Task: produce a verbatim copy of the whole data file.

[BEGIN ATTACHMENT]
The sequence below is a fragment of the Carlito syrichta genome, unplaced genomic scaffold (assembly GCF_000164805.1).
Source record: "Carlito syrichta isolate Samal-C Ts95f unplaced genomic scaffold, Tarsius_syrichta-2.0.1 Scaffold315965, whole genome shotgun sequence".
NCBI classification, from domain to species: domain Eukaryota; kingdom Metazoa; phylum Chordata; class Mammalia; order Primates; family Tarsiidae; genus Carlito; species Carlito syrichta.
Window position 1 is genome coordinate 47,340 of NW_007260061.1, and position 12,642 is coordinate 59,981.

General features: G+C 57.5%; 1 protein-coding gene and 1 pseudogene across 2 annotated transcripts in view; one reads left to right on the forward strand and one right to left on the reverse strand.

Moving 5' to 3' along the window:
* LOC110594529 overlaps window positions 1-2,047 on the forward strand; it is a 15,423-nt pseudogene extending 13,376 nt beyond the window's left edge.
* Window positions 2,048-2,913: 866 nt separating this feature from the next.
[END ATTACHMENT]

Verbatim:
The sequence below is a fragment of the Carlito syrichta genome, unplaced genomic scaffold (assembly GCF_000164805.1).
Source record: "Carlito syrichta isolate Samal-C Ts95f unplaced genomic scaffold, Tarsius_syrichta-2.0.1 Scaffold315965, whole genome shotgun sequence".
NCBI classification, from domain to species: domain Eukaryota; kingdom Metazoa; phylum Chordata; class Mammalia; order Primates; family Tarsiidae; genus Carlito; species Carlito syrichta.
Window position 1 is genome coordinate 47,340 of NW_007260061.1, and position 12,642 is coordinate 59,981.

General features: G+C 57.5%; 1 protein-coding gene and 1 pseudogene across 2 annotated transcripts in view; one reads left to right on the forward strand and one right to left on the reverse strand.

Moving 5' to 3' along the window:
* LOC110594529 overlaps window positions 1-2,047 on the forward strand; it is a 15,423-nt pseudogene extending 13,376 nt beyond the window's left edge.
* Window positions 2,048-2,913: 866 nt separating this feature from the next.